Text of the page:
Oregon Health & Science University
New Onset Diabetes After Transplant (NODAT) is a complex disorder linked to risk factors such as obesity, post-transplant weight gain, and corticosteroid and immunosuppressive agents used after transplant. Non-pharmaceutical interventions that help patients maintain weight and glucose control are needed to lower the risk of developing NODAT.
1. To determine the impact of nutrition education on post-surgical weight control in kidney transplant recipients who gain weight within two weeks of transplantation. 2. To determine the impact of nutrition education on post-surgical glycemic control in kidney transplant recipients with pre-existing Type 2 diabetes mellitus or who develop new-onset diabetes after transplantation.
We measured the effect of nutrition education on the maintenance of body weight and glycemic control in kidney transplant recipients (n=7) compared to propensity score-matched historical controls (n=14) who received kidney transplants at the same institution but did not receive nutrition education. Weight, immunosuppressant and diabetes treatment regimen, plasma creatinine concentrations, and glomerular filtration rate were measured before, at hospital discharge, and six and twelve weeks after transplant. Participant-centered nutrition education began with open-ended questions about the participants’ current diet, while incorporating how the nutrition education handout could be implemented for that patient, and completing the session with a patient generated S.M.A.R.T. goal. Nutrition education was based on The Plate Method promoted by the American Diabetes Association and was delivered two weeks after transplant surgery.
The intervention group lost 0.89 ± 4.5 kg (p=0.66) from hospital admission to week 6 post-transplant and gained 3.4 ± 3.6 kg (p=0.03) from week 6 to week 12 post-transplant. The control group lost 1.1 ± 5.6 (p=0.43) from hospital admission to week 6 post-transplant and gained 3.6 ± 3.9 kg (p=0.002) from week 6 to week 12 post-transplant. Between hospital admission to week 6, there was a 0.24 kg (standard error 2.4, p=0.92) difference in post-transplant weight loss between the control and intervention groups. Between weeks 6 to 12, there was a 0.18 (standard error 1.7, p=0.92) difference in post-transplant weight gain between the control and intervention groups. Of the 7 participants enrolled in the intervention group, 4 participants who had type 2 diabetes mellitus (T2DM) prior to transplant and 1 participant was developed NODAT. From hospital admission to discharge, 2 participants with T2DM had a worsening and 2 participants had no change of diabetes treatment regimen; the participant who had NODAT had a worsening of diabetes treatment regimen. From discharge to week 6, 3 participants had a worsening and 1 participant had an improvement in diabetes treatment regimen; the participant who had NODAT had a worsening of diabetes treatment regimen. From week 6 to 12, 2 participants had no change and 2 participants had an improvement in diabetes treatment regimen; the participant who had NODAT had no change in diabetes treatment regimen. Whether a participant achieved his/her S.M.A.R.T. goal did not affect post-transplant weight maintenance or glycemic control.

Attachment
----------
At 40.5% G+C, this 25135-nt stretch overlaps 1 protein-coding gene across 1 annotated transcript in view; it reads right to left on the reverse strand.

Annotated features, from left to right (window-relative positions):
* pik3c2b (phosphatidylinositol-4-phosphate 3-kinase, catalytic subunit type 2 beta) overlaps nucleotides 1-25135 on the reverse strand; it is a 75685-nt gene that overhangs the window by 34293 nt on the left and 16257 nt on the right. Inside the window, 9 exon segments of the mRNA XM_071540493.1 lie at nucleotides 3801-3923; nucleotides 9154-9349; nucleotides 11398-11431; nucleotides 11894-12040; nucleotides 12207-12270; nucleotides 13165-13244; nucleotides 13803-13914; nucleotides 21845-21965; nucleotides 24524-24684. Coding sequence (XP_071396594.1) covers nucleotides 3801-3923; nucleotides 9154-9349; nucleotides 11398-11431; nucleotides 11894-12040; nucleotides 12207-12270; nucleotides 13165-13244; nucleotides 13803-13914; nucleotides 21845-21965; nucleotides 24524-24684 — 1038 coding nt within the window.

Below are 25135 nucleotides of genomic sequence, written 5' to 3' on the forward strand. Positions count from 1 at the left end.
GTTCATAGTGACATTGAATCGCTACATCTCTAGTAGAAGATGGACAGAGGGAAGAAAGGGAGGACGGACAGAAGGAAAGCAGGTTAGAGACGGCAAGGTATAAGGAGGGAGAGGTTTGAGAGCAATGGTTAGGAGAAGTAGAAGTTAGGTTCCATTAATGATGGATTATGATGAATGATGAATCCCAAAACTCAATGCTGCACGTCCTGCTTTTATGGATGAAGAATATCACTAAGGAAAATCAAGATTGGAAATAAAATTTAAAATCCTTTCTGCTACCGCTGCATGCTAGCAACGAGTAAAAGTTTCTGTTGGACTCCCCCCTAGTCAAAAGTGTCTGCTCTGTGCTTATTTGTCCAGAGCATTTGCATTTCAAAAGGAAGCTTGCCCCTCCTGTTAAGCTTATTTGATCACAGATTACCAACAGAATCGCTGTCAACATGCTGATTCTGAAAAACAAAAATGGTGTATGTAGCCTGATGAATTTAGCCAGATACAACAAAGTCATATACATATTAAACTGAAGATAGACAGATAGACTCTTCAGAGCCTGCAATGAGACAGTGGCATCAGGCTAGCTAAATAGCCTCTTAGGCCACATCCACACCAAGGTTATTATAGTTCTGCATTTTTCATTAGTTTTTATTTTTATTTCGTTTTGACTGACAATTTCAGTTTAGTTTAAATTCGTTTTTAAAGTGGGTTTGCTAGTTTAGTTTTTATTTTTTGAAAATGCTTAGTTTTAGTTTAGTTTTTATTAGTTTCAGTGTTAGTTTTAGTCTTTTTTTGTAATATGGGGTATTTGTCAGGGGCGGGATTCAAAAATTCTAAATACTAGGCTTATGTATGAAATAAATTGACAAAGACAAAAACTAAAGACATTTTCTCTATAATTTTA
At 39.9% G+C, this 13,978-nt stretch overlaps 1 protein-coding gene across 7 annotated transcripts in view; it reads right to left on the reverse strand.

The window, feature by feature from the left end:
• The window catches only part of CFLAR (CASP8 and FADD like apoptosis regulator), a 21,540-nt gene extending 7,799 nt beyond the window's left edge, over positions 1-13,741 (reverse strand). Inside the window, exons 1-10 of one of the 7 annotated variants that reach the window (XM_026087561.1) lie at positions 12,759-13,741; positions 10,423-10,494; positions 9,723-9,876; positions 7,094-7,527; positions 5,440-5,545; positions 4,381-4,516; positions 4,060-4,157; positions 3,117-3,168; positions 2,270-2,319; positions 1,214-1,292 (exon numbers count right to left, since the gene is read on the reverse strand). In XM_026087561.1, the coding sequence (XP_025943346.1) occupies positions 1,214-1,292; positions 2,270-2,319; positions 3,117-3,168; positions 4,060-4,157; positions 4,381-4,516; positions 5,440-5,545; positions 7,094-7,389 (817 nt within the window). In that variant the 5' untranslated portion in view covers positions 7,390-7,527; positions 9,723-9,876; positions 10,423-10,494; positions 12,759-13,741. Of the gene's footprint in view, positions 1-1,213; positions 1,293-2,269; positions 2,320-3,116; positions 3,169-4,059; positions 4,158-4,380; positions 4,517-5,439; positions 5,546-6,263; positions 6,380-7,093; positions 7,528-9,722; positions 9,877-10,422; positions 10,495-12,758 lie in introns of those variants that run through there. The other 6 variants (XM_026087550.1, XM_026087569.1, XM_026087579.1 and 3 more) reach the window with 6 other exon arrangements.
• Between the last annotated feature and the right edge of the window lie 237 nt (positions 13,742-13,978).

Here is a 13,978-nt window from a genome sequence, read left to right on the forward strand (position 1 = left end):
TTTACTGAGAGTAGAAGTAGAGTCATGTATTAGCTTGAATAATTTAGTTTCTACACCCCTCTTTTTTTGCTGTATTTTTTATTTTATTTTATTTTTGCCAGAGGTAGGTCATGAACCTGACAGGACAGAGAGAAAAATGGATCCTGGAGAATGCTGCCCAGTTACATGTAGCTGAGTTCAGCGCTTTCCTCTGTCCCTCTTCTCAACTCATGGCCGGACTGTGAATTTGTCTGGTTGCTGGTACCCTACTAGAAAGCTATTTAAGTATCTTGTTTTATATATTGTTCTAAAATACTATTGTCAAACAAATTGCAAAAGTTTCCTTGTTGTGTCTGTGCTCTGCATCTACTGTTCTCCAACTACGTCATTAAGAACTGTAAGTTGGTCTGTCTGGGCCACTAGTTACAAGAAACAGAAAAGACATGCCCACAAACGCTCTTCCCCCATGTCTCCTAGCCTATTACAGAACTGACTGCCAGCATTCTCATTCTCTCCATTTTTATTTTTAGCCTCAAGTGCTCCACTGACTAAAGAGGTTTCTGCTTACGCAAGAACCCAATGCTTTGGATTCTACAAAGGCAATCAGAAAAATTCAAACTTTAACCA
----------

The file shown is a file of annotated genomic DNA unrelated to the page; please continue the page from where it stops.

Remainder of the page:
1. Regardless of receiving nutrition education, kidney transplant recipients in both the control and intervention groups followed the same weight trajectory over the 12 week study period. 2. Participants who received nutrition education on glycemic control maintained or improved their diabetes treatment regimen by week 12. These results validate the need for early post-transplant interventions to assist recipients in maintaining blood glucose levels to decrease risk of cardiovascular and infection related death.
Graduate Programs in Human Nutrition
School of Medicine
Rosenberg, Amanda, "The Impact of nutrition education on post surgical weight maintenance and glycemic control among renal transplant patients" (2015). Scholar Archive. 3653.
Available for download on Sunday, June 17, 2018